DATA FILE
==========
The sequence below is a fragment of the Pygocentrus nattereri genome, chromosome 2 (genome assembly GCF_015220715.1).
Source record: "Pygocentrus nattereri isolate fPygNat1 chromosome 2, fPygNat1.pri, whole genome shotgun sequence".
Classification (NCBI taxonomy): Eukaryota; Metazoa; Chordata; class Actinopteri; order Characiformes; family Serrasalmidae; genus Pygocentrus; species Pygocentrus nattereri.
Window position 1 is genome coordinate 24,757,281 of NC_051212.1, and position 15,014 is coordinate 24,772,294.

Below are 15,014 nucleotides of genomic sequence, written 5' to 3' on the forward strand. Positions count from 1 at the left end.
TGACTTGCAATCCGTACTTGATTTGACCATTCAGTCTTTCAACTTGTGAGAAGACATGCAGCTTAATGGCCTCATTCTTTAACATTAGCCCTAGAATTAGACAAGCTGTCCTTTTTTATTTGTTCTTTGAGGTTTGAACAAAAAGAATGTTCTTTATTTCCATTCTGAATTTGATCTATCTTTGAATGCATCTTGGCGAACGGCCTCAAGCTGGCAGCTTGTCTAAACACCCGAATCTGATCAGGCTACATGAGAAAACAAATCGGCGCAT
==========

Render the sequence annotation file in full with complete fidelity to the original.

The sequence below is a fragment of the Pygocentrus nattereri genome, chromosome 2 (genome assembly GCF_015220715.1).
Source record: "Pygocentrus nattereri isolate fPygNat1 chromosome 2, fPygNat1.pri, whole genome shotgun sequence".
Classification (NCBI taxonomy): Eukaryota; Metazoa; Chordata; class Actinopteri; order Characiformes; family Serrasalmidae; genus Pygocentrus; species Pygocentrus nattereri.
Window position 1 is genome coordinate 24,757,281 of NC_051212.1, and position 15,014 is coordinate 24,772,294.

Below are 15,014 nucleotides of genomic sequence, written 5' to 3' on the forward strand. Positions count from 1 at the left end.
TGACTTGCAATCCGTACTTGATTTGACCATTCAGTCTTTCAACTTGTGAGAAGACATGCAGCTTAATGGCCTCATTCTTTAACATTAGCCCTAGAATTAGACAAGCTGTCCTTTTTTATTTGTTCTTTGAGGTTTGAACAAAAAGAATGTTCTTTATTTCCATTCTGAATTTGATCTATCTTTGAATGCATCTTGGCGAACGGCCTCAAGCTGGCAGCTTGTCTAAACACCCGAATCTGATCAGGCTACATGAGAAAACAAATCGGCGCAT